func display(w http.ResponseWriter, page string, data interface{}) {
	templates.ExecuteTemplate(w, page+".html", data)
}

func uploadFile(w http.ResponseWriter, r *http.Request) {
	// Maximum upload of 10 MB files
	r.ParseMultipartForm(10 << 20)

	// Get handler for filename, size and headers
	file, handler, err := r.FormFile("myFile")
	if err != nil {
		fmt.Println("Error Retrieving the File")
		fmt.Println(err)
		return
	}

	defer file.Close()
	fmt.Printf("Uploaded File: %+v\n", handler.Filename)
	fmt.Printf("File Size: %+v\n", handler.Size)
	fmt.Printf("MIME Header: %+v\n", handler.Header)

	// Create file
	dst, err := os.Create(handler.Filename)
	defer dst.Close()
	if err != nil {
		http.Error(w, err.Error(), http.StatusInternalServerError)
		return
	}

	// Copy the uploaded file to the created file on the filesystem
	if _, err := io.Copy(dst, file); err != nil {
		http.Error(w, err.Error(), http.StatusInternalServerError)
		return
	}

	fmt.Fprintf(w, "Successfully Uploaded File\n")
}

func uploadHandler(w http.ResponseWriter, r *http.Request) {
	switch r.Method {
	case "GET":
		display(w, "upload", nil)
	case "POST":
		uploadFile(w, r)
	}
}

func main() {
	// Upload route
	http.HandleFunc("/upload", uploadHandler)

	//Listen on port 8080
	http.ListenAndServe(":8080", nil)
}

Frontend

Now that the backend is ready, we need a simple frontend to act as a portal for uploading our files. For that, we will create a simple multipart form with and file input and a submit button.

<!DOCTYPE html>
<html lang="en">
  <head>
    <meta charset="UTF-8" />
    <meta name="viewport" content="width=device-width, initial-scale=1.0" />
    <meta http-equiv="X-UA-Compatible" content="ie=edge" />
    <title>Upload File</title>
  </head>
  <body>
    <form
      enctype="multipart/form-data"
      action="http://localhost:8080/upload"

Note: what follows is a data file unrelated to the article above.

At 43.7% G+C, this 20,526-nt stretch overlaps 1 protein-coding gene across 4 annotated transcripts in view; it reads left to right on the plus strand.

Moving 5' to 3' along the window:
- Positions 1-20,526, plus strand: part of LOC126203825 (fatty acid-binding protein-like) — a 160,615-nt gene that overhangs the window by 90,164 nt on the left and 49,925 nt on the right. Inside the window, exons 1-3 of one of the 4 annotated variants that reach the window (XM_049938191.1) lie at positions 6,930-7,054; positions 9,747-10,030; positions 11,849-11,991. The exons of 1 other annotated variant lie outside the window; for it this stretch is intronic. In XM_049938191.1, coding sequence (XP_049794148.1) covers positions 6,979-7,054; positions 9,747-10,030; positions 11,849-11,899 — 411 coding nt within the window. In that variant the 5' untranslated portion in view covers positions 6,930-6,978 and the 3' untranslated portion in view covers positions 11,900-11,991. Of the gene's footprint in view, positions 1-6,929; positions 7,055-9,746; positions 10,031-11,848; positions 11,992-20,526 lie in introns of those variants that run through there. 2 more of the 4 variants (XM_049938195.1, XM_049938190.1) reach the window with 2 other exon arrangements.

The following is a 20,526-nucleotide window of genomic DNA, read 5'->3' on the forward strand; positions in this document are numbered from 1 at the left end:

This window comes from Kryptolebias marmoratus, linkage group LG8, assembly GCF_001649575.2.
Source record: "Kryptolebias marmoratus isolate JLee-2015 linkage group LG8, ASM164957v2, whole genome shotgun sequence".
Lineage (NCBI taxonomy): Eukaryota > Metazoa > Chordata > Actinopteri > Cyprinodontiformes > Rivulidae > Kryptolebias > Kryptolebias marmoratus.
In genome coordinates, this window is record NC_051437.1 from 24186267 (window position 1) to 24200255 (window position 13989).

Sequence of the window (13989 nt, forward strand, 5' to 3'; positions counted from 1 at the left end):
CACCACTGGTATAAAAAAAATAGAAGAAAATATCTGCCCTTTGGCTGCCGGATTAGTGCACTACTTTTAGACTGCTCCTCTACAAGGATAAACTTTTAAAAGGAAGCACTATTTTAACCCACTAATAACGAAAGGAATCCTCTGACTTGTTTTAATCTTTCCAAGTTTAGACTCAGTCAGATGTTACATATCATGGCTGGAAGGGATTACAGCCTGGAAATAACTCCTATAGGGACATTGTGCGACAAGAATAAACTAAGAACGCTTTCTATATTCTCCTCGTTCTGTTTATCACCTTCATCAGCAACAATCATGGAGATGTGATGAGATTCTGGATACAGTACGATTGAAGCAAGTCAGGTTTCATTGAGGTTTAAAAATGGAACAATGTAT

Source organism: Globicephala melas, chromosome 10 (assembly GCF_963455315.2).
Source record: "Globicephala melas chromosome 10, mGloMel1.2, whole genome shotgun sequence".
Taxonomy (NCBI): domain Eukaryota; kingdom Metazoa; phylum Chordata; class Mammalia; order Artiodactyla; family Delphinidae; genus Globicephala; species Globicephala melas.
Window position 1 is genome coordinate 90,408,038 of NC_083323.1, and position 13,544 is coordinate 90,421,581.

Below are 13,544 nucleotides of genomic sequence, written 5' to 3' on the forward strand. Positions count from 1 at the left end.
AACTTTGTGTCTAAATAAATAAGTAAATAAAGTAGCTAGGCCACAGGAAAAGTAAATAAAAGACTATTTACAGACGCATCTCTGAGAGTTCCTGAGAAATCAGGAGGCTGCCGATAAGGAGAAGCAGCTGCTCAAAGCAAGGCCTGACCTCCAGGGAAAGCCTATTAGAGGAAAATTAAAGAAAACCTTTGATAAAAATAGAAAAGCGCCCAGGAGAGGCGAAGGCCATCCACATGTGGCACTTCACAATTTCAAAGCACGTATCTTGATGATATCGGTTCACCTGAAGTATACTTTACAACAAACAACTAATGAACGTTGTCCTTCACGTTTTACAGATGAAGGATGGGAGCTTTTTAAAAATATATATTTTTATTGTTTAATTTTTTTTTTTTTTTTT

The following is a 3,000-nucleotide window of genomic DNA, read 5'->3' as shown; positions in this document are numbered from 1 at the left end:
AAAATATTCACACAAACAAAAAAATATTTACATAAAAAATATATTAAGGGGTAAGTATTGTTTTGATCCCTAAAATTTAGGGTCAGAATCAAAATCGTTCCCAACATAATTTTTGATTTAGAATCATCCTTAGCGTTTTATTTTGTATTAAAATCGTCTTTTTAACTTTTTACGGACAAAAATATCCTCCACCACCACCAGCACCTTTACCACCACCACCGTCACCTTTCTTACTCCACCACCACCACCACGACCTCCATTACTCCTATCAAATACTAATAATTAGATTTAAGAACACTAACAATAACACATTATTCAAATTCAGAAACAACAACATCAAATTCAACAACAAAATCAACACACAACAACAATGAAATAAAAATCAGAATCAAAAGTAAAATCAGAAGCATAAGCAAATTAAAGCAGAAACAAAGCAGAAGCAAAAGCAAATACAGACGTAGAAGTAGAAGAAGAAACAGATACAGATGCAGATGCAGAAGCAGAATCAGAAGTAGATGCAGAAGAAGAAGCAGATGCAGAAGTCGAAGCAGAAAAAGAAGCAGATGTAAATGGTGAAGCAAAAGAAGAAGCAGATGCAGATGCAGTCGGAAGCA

method="post"
    >
      <input type="file" name="myFile" />
      <input type="submit" value="upload" />
    </form>
  </body>
</html>

The frontend will automatically be served on the /upload endpoint when running the application.

Testing the application

Awesome, now that we have finished the application, you can run it using the following command.

go run main.go

Go to localhost:8080/upload, and you will see a form to upload a file. After selecting a file and clicking upload, the file should be created in your local filesystem.

Containerizing the application

The last step now is to containerize the application using Docker. For that, we can use a simple Dockerfile that builds and runs the application.

FROM golang:latest

COPY . . 

# Build the application
RUN go build -o main .

# Expose port 8080 to the outside world
EXPOSE 8080

# Command to run the executable
CMD ["./main"]

Build the image can be done using the build command. The -t flag is used to give the image a custom tag.

docker build -t fileuploading .

You can now run the image using the run command. The -p flag is used to set the port that should be exposed to the host machine.

docker run -p 8080:8080 fileuploading

The whole project and many other projects for learning Golang can also be found on my Github.

Conclusion

You made it all the way until the end! I hope that this article helped you understand file uploading in Go and how you can use it in your applications.

If you have found this useful, please consider recommending and sharing it with other fellow developers and subscribing to my newsletter. If you have any questions or feedback, let me know using my contact form or contact me on twitter.